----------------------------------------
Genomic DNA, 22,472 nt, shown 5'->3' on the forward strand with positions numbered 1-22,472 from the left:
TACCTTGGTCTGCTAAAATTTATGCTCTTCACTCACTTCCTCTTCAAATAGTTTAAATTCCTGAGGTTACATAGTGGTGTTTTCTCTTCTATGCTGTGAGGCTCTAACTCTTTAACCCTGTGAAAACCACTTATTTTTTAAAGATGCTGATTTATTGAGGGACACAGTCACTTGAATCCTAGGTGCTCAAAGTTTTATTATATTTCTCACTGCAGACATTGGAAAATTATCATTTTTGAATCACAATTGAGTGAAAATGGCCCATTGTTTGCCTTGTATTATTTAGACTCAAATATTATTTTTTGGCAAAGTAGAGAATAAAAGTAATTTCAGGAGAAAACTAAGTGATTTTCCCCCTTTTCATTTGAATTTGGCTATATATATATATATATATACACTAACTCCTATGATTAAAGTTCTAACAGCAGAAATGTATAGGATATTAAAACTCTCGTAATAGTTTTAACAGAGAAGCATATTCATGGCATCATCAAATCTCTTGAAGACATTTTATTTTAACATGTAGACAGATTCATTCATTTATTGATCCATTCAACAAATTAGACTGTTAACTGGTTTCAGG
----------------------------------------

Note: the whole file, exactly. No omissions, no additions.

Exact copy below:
Genomic DNA, 22,472 nt, shown 5'->3' on the forward strand with positions numbered 1-22,472 from the left:
TACCTTGGTCTGCTAAAATTTATGCTCTTCACTCACTTCCTCTTCAAATAGTTTAAATTCCTGAGGTTACATAGTGGTGTTTTCTCTTCTATGCTGTGAGGCTCTAACTCTTTAACCCTGTGAAAACCACTTATTTTTTAAAGATGCTGATTTATTGAGGGACACAGTCACTTGAATCCTAGGTGCTCAAAGTTTTATTATATTTCTCACTGCAGACATTGGAAAATTATCATTTTTGAATCACAATTGAGTGAAAATGGCCCATTGTTTGCCTTGTATTATTTAGACTCAAATATTATTTTTTGGCAAAGTAGAGAATAAAAGTAATTTCAGGAGAAAACTAAGTGATTTTCCCCCTTTTCATTTGAATTTGGCTATATATATATATATATATACACTAACTCCTATGATTAAAGTTCTAACAGCAGAAATGTATAGGATATTAAAACTCTCGTAATAGTTTTAACAGAGAAGCATATTCATGGCATCATCAAATCTCTTGAAGACATTTTATTTTAACATGTAGACAGATTCATTCATTTATTGATCCATTCAACAAATTAGACTGTTAACTGGTTTCAGG